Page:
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AFT Resolutions


WHEREAS, delegates to the 1963 AFT Convention passed a resolution declaring that the "Civil Rights March on Washington is a strong call to all Americans to join the struggle for full freedom for all" and calling on the AFT to "be represented in the March on Washington scheduled for August 28, to demonstrate in a peaceful manner on behalf of President Kennedy's entire civil rights program to provide equality in every respect for all American citizens"; and

WHEREAS, the director of the march, the legendary A. Philip Randolph, and the organizing genius behind the march, Bayard Rustin, were our union's closest friends and allies; and

WHEREAS, many AFT leaders, activists and staff worked closely with Rustin in organizing the march, including late AFT president Sandra Feldman who volunteered in the summer of 1963, Rachelle Horowitz who served as transportation coordinator and former AFT vice president Velma Hill; and many AFT members traveled to Washington to participate in the March; and

WHEREAS, the 1963 march was successful in significant measure because of the powerful alliance of civil rights organizations and unions that worked together to bring many thousands to Washington; and

WHEREAS, the 1963 march was a call for both "jobs and freedom," but half a century later the work is far from done and the need for economic, political and social justice remains strong; and

WHEREAS, the U.S. Supreme Court, by striking down Shelby County v. Holder, has effectively eviscerated the Voting Rights Act at a time when voter suppression laws across the country threaten the voting rights of the poor, people of color and the young—rights that can never be taken for granted; and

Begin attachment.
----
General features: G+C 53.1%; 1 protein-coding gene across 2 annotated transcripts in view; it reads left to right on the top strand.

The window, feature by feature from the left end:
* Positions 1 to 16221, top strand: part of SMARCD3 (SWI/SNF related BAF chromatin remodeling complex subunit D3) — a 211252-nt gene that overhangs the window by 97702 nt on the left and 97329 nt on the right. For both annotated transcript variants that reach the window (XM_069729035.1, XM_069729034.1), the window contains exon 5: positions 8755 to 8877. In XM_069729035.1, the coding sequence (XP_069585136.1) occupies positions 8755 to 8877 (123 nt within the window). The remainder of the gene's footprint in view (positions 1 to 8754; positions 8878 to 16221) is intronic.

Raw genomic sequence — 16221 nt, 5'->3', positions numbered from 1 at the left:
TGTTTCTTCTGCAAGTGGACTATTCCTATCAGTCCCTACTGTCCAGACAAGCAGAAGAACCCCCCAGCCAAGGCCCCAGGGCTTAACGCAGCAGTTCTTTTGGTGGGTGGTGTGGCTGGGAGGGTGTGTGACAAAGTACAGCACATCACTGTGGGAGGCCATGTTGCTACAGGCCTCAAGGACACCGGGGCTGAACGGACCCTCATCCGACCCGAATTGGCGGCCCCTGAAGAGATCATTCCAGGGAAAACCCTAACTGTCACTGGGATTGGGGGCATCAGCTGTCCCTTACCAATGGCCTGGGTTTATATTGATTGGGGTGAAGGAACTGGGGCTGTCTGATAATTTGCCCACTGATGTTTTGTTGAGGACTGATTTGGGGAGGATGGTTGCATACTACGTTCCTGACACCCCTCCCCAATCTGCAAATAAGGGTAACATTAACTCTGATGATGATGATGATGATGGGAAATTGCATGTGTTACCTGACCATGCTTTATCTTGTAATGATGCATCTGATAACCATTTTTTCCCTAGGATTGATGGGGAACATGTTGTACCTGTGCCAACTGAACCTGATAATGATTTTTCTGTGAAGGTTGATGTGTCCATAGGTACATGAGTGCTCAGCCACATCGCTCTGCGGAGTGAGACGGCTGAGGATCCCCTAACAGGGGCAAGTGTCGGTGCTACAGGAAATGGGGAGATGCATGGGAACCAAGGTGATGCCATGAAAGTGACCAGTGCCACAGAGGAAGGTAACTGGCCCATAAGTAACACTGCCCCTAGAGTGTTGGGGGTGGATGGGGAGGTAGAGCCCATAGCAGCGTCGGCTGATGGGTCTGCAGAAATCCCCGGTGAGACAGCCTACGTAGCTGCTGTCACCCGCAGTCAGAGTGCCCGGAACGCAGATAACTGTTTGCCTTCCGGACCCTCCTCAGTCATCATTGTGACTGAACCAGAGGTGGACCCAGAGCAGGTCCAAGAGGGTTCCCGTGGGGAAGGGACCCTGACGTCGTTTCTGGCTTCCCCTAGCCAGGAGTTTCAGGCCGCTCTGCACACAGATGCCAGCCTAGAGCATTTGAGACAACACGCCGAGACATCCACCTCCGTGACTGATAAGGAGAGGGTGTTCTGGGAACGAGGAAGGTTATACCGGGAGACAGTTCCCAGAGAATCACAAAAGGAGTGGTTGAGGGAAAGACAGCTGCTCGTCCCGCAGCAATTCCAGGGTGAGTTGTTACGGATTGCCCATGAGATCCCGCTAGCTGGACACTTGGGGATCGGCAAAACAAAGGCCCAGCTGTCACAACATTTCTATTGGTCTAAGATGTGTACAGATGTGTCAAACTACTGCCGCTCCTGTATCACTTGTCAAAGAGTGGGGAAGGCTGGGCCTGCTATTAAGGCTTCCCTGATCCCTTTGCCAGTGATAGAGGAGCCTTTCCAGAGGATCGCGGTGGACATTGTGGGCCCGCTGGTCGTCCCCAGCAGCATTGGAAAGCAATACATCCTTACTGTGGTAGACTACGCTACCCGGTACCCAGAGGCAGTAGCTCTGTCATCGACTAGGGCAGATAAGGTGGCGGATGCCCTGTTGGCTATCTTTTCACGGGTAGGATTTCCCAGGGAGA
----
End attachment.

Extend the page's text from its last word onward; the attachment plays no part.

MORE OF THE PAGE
WHEREAS, numerous demands of the march were enacted in the Civil Rights Act and the Voting Rights Act, but today some of the rights won in the 1960s, and even rights that were established in the New Deal in the 1930s, are under siege; and

WHEREAS, many of the other demands of the march were addressed through the programs of the Great Society, which brought us the Elementary and Secondary Education Act, Head Start, the Job Corps, the Higher Education Act, Medicaid, the Food Stamp Act, the Child Nutrition Act, and many other programs designed to build communities and provide a path to prosperity. But now our members in education, public service and healthcare daily see that the richest country in the world has fallen backward and fails to provide for the most vulnerable among us—the 38 percent of African-American children, 35 percent of Latino children and 25 percent of all children who live in poverty—by underfunding and closing their schools and colleges, while the wealthiest 1 percent grow richer and richer; and

WHEREAS, the rights of working people to organize into a union and bargain collectively are under ferocious attack, as seen by the passage of so-called right-to-work legislation in the heartland of America, such as the legislation designed to cripple public sector unions in Wisconsin and elsewhere, and by the efforts of the far right to paralyze the NLRB by refusing to appoint board members; and

WHEREAS, the death of Trayvon Martin and the ensuing verdict—even respecting that a jury has spoken—reveal that the road to real justice is long and that as a country we still have not eliminated the toxic mix of discrimination, racial profiling and stand-your-ground laws that lead to tragic events, violence and death; and

WHEREAS, we clearly still need a Freedom Budget for our day similar to the one that Randolph, Rustin and Dr. Martin Luther King Jr. developed after the 1963 march. This new Freedom Budget would advocate for important initiatives that are facing fierce resistance, such as: